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Paper No. 1
Presentation Time: 8:15 AM


AMOROSO, Lee, Western Earth Surface Processes Team, U.S. Geological Survey, 2255 N. Gemini Drive, MS 7420, Flagstaff, AZ 86001, FELGER, Tracey J., US Geological Survey, 2255 N. Gemini Drive, Flagstaff, AZ 86001 and WAN, Elmira, U.S. Geological Survey, 345 Middlefield Rd, MS-975, Menlo Park, CA 94025,

The Colorado River below Lake Mead flows through a rugged landscape produced by late Miocene volcanism, extensional tectonism, and erosion. The interior-drained axial basin between Hoover Dam and Cottonwood Valley was created within the Colorado River extensional corridor and filled with sediments from ca. 13 to 6 Ma. The Colorado River entered the basin 6-5 Ma and subsequently removed much of the sedimentary deposits. Remnants of the deposits, preserved along the eastern side of the Colorado River at Willow Beach, are informally called the Willow Beach beds (Twb). The Willow Beach beds unconformably overlie Proterozoic rocks or fanglomerates derived from basement and mid-Miocene volcanic rocks. Sediments consist of moderately lithified matrix-supported conglomerates at the southern end of the basin. Imbrication measurements of the conglomerates show the sediment source to the southeast and southwest.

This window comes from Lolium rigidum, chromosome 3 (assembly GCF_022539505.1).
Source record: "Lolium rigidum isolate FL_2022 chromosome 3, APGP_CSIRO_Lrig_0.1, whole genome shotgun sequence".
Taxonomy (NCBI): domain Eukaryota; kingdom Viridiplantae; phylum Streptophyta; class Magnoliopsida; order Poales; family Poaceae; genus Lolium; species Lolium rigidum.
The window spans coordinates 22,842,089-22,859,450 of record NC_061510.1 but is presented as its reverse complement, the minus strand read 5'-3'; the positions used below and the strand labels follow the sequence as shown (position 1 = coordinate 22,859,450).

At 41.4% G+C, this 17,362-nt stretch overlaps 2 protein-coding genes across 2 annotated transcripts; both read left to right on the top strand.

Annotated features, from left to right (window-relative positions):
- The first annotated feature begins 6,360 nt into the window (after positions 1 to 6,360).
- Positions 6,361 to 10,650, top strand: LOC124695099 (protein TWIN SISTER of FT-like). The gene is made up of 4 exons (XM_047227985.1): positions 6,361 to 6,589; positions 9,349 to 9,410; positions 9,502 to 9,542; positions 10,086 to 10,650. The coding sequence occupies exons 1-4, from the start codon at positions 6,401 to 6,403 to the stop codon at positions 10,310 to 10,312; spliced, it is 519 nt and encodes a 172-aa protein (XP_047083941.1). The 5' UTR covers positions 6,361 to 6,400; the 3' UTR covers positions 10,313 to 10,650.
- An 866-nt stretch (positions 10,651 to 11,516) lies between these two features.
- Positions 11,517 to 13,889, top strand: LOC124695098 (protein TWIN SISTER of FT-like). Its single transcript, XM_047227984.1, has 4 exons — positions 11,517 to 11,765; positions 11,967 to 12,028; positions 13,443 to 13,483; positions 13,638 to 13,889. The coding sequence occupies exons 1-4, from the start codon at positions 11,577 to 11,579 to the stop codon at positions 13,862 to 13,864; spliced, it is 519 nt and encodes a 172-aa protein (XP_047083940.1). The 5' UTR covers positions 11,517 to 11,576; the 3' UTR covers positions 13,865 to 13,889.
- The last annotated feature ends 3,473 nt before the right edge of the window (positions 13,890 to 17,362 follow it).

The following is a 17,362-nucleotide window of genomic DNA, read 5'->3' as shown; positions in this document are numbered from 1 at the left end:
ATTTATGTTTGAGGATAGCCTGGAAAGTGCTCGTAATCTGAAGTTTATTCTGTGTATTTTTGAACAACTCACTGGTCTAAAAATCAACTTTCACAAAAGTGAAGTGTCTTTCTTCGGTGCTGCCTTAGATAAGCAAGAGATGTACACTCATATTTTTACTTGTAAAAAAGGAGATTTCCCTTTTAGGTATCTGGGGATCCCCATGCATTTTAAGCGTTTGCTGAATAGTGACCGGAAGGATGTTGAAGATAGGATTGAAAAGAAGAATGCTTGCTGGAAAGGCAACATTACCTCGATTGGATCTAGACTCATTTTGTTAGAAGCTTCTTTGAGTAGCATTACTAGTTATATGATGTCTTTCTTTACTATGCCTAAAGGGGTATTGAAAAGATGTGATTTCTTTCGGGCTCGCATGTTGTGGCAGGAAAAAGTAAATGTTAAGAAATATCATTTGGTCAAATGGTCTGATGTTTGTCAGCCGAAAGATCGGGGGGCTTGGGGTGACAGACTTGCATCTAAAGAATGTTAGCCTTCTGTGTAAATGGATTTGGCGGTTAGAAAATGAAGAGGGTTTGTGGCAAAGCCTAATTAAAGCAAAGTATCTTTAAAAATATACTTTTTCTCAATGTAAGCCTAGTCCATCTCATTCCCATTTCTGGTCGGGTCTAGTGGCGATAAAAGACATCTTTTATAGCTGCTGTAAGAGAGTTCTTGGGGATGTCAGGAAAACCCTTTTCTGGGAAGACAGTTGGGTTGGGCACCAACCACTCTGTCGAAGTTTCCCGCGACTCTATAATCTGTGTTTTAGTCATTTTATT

About 1 km east of Willow Beach is the approximate basin center of the Twb deposit. The basal sediments are mainly weakly lithified sandstone. A 9-m gypsum and gypsiferous sandstone in the middle of the deposit shows the axial-basin contained either a playa or a brackish lake. Above the gypsum are well-bedded, immature sandstones and clayey sandstones. There are several thin- to moderately bedded tuffs and rare pumice clasts throughout the section. A tuff sample from the upper Twb deposit was geochemically correlated with a locally derived but undated tephra from near Oreana, Nevada that suggests a preliminary age of 5.9 to 5.3 Ma.

Twb has been included in the lower Black Mountain conglomerate (Tml), which contains a 13.01 Ma ash to the north, and an 11.72 Ma ash to the south. The correlated age of the tephra suggests that Twb is younger than the Tml fanglomerate, and may instead be correlative with Muddy Creek beds near Frenchman Mountain that contained a vitric ash that was geochemically correlated with the 5.84 Ma tuff of Wolverine Creek or the Lost Cabin beds in the Cottonwood Valley that also contain the Wolverine Creek ash.

Twb also differs lithologically from the Tml deposits, which are primarily fanglomerate. Twb is an axial basin deposit similar to the Lost Cabin beds filling a tectonic sag or topographic low. Additional work is needed in correlating these deposits with other pre-Colorado River deposits.

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